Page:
Republican leaders in the Virginia House of Delegates argue in legal motions that Democratic efforts to compel a circuit court to reconsider its decision allowing a questionable ballot to be recounted are frivolous and are delaying the organization of the new House for the coming legislative year.
The decision forced the 94th District race between incumbent Republican David Yancey and Democrat challenger Shelly Simonds into a tie. That set the stage for a historic lot draw where the names of both candidates would be placed into film canisters and then drawn from a bowl, with the winner the first name drawn.
Court's ruling forced the House of Delegates race into a tie
The election could be settled by drawing lots
Republicans also sent the chair of the Virginia State Board of Elections a letter requesting that a lot draw be scheduled by January 9.
The board said Friday that it will convene at 11 a.m. January 4 and proceed with the draw unless the court intervenes. The General Assembly is scheduled to begin its work on January 10.
A lot is at stake for Republicans. If their candidate wins the draw, they will hold on to a one-seat majority in the House of Delegates and retain control of the speakership and the majority on committees. If Simonds is declared the winner, the House would be split 50-50 between the parties and they would share power. It would be the first time in more than two decades that Republicans did not control that branch of Virginia's government.
"Make no mistake, this is a deliberate strategy to make it more difficult for the House to organize smoothly, to improve their negotiating position," Republican leader Del. Kirk Cox charged during a conference call with reporters.
"They've sought to litigate their way to victory and try this case in the court of public opinion versus what the law says," he said, referring to Democrats.
Cox suggested that delaying the seating of a delegate could lead to an interruption of the government's work and cause problems with the inauguration of the new governor, Democrat Ralph Northam, on January 13 and the final State of the Commonwealth Address by the outgoing governor, Democrat Terry McAuliffe.
The Republican leader said his party has every intention of organizing on the first day of the new session, even if there are only 99 members seated. Under that scenario, the GOP would retain control of the House and would be able to elect a Republican speaker and avoid having to work out a power sharing agreement with the Democrats.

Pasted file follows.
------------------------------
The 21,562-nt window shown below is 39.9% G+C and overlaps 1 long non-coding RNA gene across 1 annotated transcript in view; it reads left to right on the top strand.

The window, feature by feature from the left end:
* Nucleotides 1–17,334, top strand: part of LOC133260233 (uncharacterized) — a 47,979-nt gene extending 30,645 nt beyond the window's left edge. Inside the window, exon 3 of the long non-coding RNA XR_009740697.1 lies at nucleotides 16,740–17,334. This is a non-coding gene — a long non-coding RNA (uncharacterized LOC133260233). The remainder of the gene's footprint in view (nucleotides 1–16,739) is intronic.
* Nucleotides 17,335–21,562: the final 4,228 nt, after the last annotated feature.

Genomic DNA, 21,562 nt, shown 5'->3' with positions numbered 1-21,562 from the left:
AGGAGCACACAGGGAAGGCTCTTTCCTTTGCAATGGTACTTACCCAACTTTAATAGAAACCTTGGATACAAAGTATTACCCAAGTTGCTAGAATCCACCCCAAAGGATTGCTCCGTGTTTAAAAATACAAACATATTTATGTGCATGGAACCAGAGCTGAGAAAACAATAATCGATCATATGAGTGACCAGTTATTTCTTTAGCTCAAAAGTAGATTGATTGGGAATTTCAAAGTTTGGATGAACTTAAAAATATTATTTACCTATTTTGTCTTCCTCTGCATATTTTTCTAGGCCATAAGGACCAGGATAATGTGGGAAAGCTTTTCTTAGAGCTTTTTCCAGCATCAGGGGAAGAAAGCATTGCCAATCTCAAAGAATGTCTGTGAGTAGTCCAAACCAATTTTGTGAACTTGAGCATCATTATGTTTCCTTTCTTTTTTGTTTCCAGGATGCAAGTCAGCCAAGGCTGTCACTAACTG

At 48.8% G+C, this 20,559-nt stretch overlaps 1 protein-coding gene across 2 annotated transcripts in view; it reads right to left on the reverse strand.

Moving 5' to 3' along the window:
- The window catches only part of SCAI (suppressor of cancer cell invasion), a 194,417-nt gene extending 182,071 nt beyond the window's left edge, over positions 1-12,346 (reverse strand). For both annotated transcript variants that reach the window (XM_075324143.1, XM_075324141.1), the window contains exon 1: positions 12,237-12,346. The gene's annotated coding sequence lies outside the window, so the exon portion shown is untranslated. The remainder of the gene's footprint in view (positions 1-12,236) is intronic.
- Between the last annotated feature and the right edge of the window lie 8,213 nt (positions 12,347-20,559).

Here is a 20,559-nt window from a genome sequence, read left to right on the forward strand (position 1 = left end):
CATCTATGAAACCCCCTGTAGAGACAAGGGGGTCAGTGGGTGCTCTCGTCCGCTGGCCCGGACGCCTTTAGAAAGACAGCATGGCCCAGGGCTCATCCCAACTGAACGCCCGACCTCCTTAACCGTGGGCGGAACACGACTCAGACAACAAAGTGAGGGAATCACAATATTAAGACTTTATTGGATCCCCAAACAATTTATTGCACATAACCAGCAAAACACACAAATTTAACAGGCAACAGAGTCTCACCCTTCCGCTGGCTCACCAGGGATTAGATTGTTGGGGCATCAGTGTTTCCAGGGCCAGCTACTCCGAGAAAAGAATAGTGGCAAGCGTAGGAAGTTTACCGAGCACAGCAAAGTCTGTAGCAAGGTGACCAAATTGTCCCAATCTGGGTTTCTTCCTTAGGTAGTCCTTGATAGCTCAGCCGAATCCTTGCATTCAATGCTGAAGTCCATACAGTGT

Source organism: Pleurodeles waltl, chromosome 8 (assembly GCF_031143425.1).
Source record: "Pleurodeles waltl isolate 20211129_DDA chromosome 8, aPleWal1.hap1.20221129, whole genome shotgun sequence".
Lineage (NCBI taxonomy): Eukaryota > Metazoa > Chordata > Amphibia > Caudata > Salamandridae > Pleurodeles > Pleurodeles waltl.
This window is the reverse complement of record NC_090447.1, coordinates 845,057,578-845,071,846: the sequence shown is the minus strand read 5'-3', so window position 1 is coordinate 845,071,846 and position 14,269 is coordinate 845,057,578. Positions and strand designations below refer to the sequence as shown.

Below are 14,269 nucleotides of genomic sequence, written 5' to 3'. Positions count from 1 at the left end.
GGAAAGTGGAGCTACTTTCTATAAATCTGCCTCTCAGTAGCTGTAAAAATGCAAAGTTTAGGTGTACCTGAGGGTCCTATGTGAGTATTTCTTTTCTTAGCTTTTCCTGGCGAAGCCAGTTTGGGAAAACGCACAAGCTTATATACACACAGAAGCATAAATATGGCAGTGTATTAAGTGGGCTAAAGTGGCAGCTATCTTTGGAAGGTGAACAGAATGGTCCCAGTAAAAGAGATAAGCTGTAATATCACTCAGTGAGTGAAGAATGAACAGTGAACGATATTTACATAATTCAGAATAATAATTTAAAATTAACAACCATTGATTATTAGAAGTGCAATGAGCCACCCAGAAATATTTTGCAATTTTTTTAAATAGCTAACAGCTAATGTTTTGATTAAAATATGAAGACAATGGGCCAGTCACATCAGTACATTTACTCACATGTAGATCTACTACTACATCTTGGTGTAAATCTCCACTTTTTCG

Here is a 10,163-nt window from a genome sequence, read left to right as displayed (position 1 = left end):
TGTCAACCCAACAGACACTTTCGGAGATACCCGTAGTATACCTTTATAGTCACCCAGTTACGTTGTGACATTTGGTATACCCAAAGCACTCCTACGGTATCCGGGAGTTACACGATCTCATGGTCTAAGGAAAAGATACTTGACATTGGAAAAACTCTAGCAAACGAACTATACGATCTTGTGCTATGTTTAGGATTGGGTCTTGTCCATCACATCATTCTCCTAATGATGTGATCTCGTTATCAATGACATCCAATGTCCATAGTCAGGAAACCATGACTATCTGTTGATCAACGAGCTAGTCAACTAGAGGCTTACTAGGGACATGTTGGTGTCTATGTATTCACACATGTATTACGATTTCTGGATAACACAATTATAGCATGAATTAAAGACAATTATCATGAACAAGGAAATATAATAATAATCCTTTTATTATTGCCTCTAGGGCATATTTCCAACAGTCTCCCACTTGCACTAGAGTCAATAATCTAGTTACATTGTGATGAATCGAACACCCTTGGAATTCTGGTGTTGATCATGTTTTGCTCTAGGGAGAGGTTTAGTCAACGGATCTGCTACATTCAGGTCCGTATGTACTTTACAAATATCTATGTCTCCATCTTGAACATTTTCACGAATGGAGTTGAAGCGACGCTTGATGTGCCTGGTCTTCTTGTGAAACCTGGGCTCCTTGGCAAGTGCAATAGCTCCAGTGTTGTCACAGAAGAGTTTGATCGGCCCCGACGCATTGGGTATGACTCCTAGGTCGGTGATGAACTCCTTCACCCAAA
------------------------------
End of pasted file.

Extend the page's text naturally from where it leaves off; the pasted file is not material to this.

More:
"If you don't organize on the first day, it makes it very difficult to carry through with those functions that are very important," said Cox, who stands to become the next speaker of the House if Republicans hold the majority.
Democrats have argued that the Republican move to introduce the questionable ballot at the Circuit Court level of the recount process was against the law. They believe the ballot should not be included in the final tally. Simonds had appeared to have defeated Yancey by one vote before the court decided to allow the ballot to be counted.
"We empathize with the court as the Yancey team gave no notice of their plan to re-litigate a ballot that should not have been admitted in the first place, nor did they submit written arguments for the court to review," Katie Baker, communications director for the Virginia House Democratic Caucus, said Friday in a statement. "We look forward to the court's response."
"We find it disappointing ... that House Republicans are using the inaugural festivities as a smokescreen to hang on to power," Baker said.
"The citizen-led process that included Democrats and Republicans all signed off on the votes," Simonds said last week in an interview on CNN. "You can't say, 'Well, we lost the next day and I'm so sad about it. Here, let's pull this out of the ballot box and reassess it.' Each vote can only be reassessed once."
The Circuit Court has yet to take up the Democratic motion to reconsider and has not indicated when it will.
Adding to the drama, the loser of the draw may ask for a recount, meaning the entire process could start again.
Cox left that possibility open Friday. "That may be what we have to do," he said.
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